Children huddle beneath blankets at makeshift camps, sick babies in hospitals lay wrapped in their mothers' all-enveloping burqas and long lines trail from food distribution centers in the bitter cold of Afghanistan's winter as the country descends further into desperate times.
Since the chaotic Aug. 15 Taliban takeover of Kabul, an already war-devastated economy once kept alive by international donations alone is now on the verge of collapse. There isn’t enough money for hospitals.
Saliha, who like many Afghans uses just one name, took her infant son to Indira Gandhi Children’s Hospital in the capital, Kabul. Weak and fragile, 4-month-old Najeeb was badly malnourished.
The World Health Organization (WHO) is warning of millions of children suffering malnutrition, and the United Nations says 97% of Afghans will soon be living below the poverty line. For millions living in camps for the displaced or sitting outside government ministries seeking help, the only source of warmth is to huddle around open wood-burning fires.
Nearly 80% of Afghanistan’s previous government’s budget came from the international community. That money, now cut off, financed hospitals, schools, factories and government ministries. In the Taliban’s Afghanistan there is no money. Sanctions have crippled banks while the U.N., the United States and others struggle to figure out how to get hundreds of millions of dollars of humanitarian aid to Afghans while bypassing the Taliban, despite there being no immediate signs of the widespread corruption that characterized the previous administration.
For many of Afghanistan’s poorest, bread is their only staple. Women line up outside bakeries in the city, and young children arrive before dawn to get bread. The majority scramble to find food and fuel. The statistics provided by the U.N. are grim: Almost 24 million people in Afghanistan, around 60% of the population, suffer from acute hunger. As many as 8.7 million Afghans are coping with famine, as The Associated Press (AP) reported.
Education for girls under the Taliban is erratic and in many provinces, they are not allowed to attend school after grade six; however, in more than 10 provinces schools are open. The international community is working on ways to help the schools that are open, while encouraging the Taliban to open the rest.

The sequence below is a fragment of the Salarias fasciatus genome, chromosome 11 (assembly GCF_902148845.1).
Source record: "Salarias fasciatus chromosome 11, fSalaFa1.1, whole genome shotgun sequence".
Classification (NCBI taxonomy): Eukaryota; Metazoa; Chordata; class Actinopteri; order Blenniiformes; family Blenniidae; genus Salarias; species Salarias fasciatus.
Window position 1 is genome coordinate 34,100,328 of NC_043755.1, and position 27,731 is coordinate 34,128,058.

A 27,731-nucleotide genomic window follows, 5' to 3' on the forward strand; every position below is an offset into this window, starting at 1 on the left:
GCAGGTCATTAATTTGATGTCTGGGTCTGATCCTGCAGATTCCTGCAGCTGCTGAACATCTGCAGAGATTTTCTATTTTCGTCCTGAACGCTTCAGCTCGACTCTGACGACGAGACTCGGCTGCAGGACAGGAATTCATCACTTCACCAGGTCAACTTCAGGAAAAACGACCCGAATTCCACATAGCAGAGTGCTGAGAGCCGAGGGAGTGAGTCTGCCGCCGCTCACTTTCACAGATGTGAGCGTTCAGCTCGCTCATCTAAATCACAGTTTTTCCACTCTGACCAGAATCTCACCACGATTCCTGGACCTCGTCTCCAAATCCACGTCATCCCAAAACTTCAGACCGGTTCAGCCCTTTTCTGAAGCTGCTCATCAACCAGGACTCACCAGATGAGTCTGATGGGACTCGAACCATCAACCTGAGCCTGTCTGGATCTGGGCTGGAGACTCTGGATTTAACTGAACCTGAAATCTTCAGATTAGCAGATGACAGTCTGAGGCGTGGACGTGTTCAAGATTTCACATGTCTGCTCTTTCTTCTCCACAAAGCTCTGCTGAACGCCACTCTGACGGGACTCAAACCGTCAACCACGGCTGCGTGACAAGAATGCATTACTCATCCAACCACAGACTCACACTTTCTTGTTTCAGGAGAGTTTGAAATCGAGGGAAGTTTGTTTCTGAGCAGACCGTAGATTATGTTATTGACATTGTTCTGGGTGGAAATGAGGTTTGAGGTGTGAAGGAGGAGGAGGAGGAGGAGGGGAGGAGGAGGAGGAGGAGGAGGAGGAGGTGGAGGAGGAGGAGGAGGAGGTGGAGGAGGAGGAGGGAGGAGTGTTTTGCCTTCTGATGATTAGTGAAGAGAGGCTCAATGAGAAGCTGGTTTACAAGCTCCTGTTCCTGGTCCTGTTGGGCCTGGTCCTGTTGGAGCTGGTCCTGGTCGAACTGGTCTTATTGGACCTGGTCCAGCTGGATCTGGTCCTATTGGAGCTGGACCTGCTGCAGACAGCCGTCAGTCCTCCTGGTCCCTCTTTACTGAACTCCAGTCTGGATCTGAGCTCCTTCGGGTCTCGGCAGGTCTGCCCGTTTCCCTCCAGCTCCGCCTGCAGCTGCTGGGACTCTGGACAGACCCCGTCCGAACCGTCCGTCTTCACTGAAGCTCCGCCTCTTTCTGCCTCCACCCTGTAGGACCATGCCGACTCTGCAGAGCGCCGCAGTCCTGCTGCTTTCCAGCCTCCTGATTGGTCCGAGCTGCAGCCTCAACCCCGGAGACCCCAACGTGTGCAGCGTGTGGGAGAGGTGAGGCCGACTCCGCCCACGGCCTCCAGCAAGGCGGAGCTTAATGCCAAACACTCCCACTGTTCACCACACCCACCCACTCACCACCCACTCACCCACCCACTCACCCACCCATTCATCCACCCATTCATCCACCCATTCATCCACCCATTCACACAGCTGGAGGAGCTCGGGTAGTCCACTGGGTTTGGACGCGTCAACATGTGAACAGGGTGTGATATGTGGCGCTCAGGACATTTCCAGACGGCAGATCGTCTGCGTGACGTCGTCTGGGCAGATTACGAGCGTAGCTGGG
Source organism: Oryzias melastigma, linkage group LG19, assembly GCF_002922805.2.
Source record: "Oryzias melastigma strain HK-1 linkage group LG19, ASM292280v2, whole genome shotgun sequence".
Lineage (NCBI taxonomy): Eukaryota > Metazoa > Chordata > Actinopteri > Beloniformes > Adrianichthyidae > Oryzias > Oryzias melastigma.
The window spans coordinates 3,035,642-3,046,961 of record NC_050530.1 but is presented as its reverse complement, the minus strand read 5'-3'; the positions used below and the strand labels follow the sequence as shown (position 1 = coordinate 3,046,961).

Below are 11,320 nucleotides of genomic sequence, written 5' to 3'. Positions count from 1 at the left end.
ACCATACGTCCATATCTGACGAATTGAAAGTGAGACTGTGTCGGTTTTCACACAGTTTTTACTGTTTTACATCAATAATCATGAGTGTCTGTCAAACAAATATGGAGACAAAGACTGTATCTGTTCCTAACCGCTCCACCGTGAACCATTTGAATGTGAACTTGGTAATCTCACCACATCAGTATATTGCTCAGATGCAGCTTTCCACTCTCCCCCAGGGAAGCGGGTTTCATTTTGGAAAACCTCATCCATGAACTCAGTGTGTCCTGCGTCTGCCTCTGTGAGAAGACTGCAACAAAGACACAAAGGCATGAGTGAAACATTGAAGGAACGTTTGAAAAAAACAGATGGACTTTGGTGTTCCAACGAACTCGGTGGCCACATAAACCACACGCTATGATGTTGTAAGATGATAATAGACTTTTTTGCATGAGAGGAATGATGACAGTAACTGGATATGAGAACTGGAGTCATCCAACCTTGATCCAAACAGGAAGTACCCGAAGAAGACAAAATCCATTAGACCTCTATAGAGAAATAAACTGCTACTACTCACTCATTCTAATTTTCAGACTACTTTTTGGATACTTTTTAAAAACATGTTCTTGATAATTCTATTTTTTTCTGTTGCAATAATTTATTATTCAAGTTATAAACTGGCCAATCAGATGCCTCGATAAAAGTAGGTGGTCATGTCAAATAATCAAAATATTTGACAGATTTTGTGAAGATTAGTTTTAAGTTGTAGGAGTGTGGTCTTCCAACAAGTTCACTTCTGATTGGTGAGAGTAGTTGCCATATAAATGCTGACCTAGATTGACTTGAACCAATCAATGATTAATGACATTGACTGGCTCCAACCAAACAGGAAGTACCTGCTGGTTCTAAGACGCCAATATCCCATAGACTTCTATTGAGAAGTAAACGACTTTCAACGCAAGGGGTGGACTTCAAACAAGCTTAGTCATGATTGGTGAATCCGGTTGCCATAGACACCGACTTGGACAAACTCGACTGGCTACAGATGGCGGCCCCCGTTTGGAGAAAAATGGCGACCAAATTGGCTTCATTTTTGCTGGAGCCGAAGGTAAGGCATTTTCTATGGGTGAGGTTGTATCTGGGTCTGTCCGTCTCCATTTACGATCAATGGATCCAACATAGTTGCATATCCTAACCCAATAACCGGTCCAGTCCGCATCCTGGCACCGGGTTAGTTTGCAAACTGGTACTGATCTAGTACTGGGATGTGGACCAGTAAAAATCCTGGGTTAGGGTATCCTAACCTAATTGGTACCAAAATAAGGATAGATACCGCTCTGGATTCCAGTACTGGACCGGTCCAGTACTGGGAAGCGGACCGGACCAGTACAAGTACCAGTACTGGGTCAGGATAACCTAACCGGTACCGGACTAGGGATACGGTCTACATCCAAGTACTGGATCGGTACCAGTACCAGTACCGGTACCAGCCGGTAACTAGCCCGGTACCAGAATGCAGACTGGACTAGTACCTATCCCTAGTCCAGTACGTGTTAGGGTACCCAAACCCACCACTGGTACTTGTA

In some areas, such as the western Herat province, teachers and parents together cajole local Taliban leaders to open schools. In schools like Tajrobawai Girls High School in Herat, it is paying off.
Months ago, the United Nations High Commissioner for Refugees warned of a mass exodus of Afghans should Afghanistan be allowed to free-fall into an economic abyss.
The exodus has already begun as thousands stream out of Afghanistan for Iran in desperation. By the hundreds, they pack buses that take them from Herat to nearby Nimroz province from where they make the dangerous trek into Iran. Some hope to go further, to Turkey and eventually to Europe – despite Europe’s increasing determination to keep migrants out.
One of the biggest problems facing the Taliban is the effective collapse of the bureaucracy. Over 120,000 Afghans were evacuated in the chaotic last days of the U.S. withdrawal – mostly people who had worked with foreign powers in managing the aid-dependent administration and economy. Many civil servants had not been paid for months before the Taliban takeover and have little incentive to go back to work without knowing when they will get a salary.
"I go to the office in the morning but there is nothing to do," said Hazrullah, a mid-level technocrat at the Foreign Ministry, according to Agence France-Presse (AFP). "Before, I was working on trade deals with our neighbors. Now we have no instructions on how to proceed. Nobody knows anything."
Some of the Taliban's leadership have been at pains to present the new regime as different to the hardline rule that characterized their first stint in power from 1996 to 2001, and – superficially at least – there have been some changes.
There has been no edict on women having to again wear the face-covering burqa, for example, or to be accompanied by men in their families when leaving the house, though authorities say close male relatives must accompany women on long-distance road trips. But apart from essential services such as health care, women are effectively barred from government work and high school girls from education in several provinces. The Taliban have tried to justify their decisions.
"It is for their own security," they say – turning a blind eye to the fact that the biggest threat to women and girls' safety has for years come from the group.
With the Taliban in power, security has undoubtedly improved, but brazen attacks by the Daesh terrorist group are on the rise. But it is the teetering economy that will dictate Afghanistan's future at a time when a major humanitarian crisis is unfolding across the country, described by the U.N. as an "avalanche of hunger."